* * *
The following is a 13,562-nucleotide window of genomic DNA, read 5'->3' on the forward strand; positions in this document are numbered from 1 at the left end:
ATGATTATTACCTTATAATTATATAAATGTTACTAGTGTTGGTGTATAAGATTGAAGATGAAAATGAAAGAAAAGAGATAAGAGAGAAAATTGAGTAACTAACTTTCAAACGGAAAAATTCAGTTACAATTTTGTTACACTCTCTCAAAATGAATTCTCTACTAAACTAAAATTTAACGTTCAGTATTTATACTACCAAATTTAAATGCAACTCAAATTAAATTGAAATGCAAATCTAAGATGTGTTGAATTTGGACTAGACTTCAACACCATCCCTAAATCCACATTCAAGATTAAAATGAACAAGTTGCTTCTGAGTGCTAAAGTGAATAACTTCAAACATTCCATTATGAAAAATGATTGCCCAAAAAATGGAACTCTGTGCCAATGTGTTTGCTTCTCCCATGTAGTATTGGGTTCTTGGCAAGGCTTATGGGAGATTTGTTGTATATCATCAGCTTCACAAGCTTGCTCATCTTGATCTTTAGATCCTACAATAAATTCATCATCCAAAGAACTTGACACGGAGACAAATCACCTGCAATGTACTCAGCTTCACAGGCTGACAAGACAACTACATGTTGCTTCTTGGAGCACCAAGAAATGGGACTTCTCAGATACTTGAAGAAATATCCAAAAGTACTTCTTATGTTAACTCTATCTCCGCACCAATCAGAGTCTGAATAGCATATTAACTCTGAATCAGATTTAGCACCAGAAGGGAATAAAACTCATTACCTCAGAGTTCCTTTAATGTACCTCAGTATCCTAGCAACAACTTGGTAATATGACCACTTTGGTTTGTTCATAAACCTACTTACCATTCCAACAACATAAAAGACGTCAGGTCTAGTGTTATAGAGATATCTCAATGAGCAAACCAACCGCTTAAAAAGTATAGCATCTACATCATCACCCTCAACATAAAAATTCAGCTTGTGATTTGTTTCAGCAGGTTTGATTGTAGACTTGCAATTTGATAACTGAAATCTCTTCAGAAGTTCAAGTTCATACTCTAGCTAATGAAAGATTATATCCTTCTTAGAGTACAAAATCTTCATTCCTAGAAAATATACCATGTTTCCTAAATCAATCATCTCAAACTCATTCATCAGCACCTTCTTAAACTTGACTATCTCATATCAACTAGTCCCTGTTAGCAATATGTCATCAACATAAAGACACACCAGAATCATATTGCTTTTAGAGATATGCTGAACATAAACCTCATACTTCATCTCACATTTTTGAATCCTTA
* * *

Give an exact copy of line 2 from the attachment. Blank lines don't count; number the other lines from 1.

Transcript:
ATGATTATTACCTTATAATTATATAAATGTTACTAGTGTTGGTGTATAAGATTGAAGATGAAAATGAAAGAAAAGAGATAAGAGAGAAAATTGAGTAACTAACTTTCAAACGGAAAAATTCAGTTACAATTTTGTTACACTCTCTCAAAATGAATTCTCTACTAAACTAAAATTTAACGTTCAGTATTTATACTACCAAATTTAAATGCAACTCAAATTAAATTGAAATGCAAATCTAAGATGTGTTGAATTTGGACTAGACTTCAACACCATCCCTAAATCCACATTCAAGATTAAAATGAACAAGTTGCTTCTGAGTGCTAAAGTGAATAACTTCAAACATTCCATTATGAAAAATGATTGCCCAAAAAATGGAACTCTGTGCCAATGTGTTTGCTTCTCCCATGTAGTATTGGGTTCTTGGCAAGGCTTATGGGAGATTTGTTGTATATCATCAGCTTCACAAGCTTGCTCATCTTGATCTTTAGATCCTACAATAAATTCATCATCCAAAGAACTTGACACGGAGACAAATCACCTGCAATGTACTCAGCTTCACAGGCTGACAAGACAACTACATGTTGCTTCTTGGAGCACCAAGAAATGGGACTTCTCAGATACTTGAAGAAATATCCAAAAGTACTTCTTATGTTAACTCTATCTCCGCACCAATCAGAGTCTGAATAGCATATTAACTCTGAATCAGATTTAGCACCAGAAGGGAATAAAACTCATTACCTCAGAGTTCCTTTAATGTACCTCAGTATCCTAGCAACAACTTGGTAATATGACCACTTTGGTTTGTTCATAAACCTACTTACCATTCCAACAACATAAAAGACGTCAGGTCTAGTGTTATAGAGATATCTCAATGAGCAAACCAACCGCTTAAAAAGTATAGCATCTACATCATCACCCTCAACATAAAAATTCAGCTTGTGATTTGTTTCAGCAGGTTTGATTGTAGACTTGCAATTTGATAACTGAAATCTCTTCAGAAGTTCAAGTTCATACTCTAGCTAATGAAAGATTATATCCTTCTTAGAGTACAAAATCTTCATTCCTAGAAAATATACCATGTTTCCTAAATCAATCATCTCAAACTCATTCATCAGCACCTTCTTAAACTTGACTATCTCATATCAACTAGTCCCTGTTAGCAATATGTCATCAACATAAAGACACACCAGAATCATATTGCTTTTAGAGATATGCTGAACATAAACCTCATACTTCATCTCACATTTTTGAATCCTTA